Sun Microsystems and Adobe welcomed the release of the SDK and stated that they would port the Java virtual machine and the Flash framework, respectively, to the iPhone. But the two companies also said they would need more support from Apple than is available in the current SDK and the license around it. IPhone users will therefore not see many multimedia and video applications using Flash or Java – including those that run on popular networking sites, such as YouTube, Facebook and MySpace – any time soon.

The second version of the iPhone SDK is scheduled for release in June. Perhaps this version will provide further support for Java and Flash.

The current version of the iPhone is hobbled by Apple’s decision not to make it a 3G device, made because 3G chipsets were immature when the iPhone’s hardware was being designed in early 2006. 3G chipsets then came in the form of discrete components that would have taken up a lot of handset real estate and were power-hungry to boot. Also, AT&T, Apple’s main partner for the iPhone, was not ready to roll out its 3G services at the time of launch, prompting Apple to go with GSM/GPRS/EDGE to gain the largest possible market for the iPhone in Europe and North America.

Today, the majority of mobile operators – including Apple’s main partners – are aggressively migrating their subscriptions to 3G networks. Dozens of more-power-efficient 3G single chips are available from Infineon, Broadcom, Qualcomm, TI, NXP and Freescale. In fact, the shortage of iPhones in US stores and the price cuts in Europe suggest that Apple is about to launch a 3G iPhone. So it does seem to be preparing for the coming Nokia challenge.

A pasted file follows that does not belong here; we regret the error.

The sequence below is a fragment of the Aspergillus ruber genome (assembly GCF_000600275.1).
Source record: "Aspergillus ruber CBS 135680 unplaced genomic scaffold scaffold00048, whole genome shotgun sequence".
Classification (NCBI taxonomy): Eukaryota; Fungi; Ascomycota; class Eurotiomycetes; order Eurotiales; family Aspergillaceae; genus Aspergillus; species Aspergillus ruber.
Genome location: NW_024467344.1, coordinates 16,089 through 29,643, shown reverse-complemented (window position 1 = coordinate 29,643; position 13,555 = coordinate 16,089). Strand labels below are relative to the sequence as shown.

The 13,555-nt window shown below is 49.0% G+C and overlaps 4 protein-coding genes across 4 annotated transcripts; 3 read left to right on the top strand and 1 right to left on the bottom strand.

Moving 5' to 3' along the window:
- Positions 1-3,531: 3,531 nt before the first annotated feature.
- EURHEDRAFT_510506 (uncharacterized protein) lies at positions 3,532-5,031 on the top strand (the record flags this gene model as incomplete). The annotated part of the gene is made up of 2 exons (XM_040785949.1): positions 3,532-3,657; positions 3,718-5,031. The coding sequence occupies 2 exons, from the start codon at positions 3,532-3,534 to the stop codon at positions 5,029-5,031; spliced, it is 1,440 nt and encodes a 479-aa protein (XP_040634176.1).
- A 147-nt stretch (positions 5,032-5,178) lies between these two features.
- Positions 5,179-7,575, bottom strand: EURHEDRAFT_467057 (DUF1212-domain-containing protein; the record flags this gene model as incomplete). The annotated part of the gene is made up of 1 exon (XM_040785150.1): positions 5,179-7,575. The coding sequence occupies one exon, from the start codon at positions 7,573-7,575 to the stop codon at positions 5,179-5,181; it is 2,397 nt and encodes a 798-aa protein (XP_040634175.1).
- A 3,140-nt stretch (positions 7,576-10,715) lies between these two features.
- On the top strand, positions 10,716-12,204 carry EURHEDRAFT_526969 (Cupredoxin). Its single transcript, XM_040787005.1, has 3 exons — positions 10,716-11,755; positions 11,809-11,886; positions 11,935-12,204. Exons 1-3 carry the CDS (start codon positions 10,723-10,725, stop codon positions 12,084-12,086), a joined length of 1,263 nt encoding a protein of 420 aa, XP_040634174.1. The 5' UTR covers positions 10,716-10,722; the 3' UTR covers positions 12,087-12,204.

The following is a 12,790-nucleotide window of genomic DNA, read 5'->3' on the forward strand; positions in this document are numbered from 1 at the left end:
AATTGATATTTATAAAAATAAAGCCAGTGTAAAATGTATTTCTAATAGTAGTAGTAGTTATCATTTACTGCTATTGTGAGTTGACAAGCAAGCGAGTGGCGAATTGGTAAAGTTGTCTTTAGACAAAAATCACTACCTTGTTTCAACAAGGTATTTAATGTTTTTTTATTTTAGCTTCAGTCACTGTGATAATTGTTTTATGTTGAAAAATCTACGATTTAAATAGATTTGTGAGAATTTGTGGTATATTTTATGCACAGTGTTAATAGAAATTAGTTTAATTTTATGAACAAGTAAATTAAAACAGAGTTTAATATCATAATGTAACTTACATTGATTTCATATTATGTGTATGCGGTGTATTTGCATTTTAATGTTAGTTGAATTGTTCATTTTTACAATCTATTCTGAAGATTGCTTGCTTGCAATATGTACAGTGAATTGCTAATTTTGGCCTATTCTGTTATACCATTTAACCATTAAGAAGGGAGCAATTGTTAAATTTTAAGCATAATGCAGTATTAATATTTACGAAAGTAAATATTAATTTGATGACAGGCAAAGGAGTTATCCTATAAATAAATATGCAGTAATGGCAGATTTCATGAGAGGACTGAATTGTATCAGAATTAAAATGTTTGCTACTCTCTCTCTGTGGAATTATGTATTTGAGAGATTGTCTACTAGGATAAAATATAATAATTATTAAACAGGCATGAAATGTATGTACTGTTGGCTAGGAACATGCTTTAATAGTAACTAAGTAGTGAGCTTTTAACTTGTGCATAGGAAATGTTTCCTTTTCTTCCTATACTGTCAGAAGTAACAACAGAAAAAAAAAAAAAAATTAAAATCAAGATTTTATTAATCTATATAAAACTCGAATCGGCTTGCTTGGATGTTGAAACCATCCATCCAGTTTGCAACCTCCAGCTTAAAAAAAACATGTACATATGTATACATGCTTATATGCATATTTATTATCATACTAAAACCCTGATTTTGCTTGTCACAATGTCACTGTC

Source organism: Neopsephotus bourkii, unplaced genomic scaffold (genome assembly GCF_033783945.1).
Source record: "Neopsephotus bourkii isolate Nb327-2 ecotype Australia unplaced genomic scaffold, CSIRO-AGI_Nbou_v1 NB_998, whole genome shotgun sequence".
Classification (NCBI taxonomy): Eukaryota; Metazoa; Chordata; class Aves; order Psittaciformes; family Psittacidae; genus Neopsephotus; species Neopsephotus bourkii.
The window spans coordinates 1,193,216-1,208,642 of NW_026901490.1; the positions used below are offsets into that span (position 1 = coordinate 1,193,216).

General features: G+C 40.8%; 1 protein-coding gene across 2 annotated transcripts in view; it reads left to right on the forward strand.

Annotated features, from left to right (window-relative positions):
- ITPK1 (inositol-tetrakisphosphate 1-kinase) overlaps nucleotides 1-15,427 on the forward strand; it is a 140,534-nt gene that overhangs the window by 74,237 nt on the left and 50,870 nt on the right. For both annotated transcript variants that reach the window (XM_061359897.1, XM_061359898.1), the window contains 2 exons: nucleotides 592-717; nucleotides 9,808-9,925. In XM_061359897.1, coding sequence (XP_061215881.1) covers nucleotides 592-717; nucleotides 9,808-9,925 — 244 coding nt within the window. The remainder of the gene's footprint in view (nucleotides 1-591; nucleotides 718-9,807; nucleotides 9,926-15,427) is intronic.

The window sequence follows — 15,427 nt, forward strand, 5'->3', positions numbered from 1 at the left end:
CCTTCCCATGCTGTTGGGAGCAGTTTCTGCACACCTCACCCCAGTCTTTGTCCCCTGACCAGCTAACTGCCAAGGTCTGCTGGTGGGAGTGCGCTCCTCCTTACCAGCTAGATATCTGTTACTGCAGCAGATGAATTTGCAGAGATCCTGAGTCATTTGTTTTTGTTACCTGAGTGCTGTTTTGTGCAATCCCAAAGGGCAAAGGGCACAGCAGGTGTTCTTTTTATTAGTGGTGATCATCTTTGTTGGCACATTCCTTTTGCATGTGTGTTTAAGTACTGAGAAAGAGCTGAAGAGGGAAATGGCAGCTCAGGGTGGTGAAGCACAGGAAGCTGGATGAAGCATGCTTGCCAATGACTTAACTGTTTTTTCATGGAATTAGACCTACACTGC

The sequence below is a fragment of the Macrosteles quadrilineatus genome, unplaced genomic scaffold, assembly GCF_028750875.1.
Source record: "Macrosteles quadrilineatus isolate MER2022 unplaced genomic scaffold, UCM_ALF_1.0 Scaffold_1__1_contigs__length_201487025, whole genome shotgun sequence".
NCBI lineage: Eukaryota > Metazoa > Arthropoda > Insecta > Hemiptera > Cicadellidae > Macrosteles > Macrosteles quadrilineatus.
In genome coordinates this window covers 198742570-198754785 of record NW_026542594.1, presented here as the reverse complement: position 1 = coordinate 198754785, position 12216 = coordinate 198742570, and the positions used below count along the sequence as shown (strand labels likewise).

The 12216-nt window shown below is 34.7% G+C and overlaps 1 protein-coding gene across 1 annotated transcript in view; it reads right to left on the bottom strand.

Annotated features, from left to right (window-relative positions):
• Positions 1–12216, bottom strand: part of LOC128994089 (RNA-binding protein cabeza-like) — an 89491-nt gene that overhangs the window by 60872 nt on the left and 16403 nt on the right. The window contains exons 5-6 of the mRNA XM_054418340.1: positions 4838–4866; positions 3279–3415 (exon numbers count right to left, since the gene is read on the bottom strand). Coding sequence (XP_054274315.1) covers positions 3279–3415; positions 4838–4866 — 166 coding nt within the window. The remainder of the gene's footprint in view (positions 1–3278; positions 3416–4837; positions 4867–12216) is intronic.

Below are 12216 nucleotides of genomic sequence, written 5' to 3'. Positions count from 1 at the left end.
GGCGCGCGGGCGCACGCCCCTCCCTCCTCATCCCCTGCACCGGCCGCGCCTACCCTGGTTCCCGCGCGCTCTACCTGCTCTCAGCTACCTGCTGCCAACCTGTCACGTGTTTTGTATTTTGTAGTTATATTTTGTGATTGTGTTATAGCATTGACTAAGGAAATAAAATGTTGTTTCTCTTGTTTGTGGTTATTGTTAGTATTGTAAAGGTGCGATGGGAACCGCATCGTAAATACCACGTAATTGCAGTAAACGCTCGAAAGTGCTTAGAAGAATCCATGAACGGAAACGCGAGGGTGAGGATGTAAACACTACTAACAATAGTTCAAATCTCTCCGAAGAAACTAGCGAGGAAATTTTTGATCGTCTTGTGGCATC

The question is: Will being first to market be enough to counter Nokia’s manufacturing scale, established distribution channels and expertise with market segmentation? With both companies aiming to launch their products in 2H08, time to market will most likely determine whether the second-version iPhone or the next-generation S60 becomes the most popular smartphone.

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One comment

  1. hardmanb 30/04/2008 @ 4:14 pm

    Nice article. Informative, and obviously Malik has tried hard to be objective.

    I’d like to make a suggestion. As the iPhone has become somewhat of a “benchmark” for cellphone makers, it could be insightful if Malik would get or borrow an iPhone for a couple of weeks, since the most important issue seems to be useability and consistency of interface.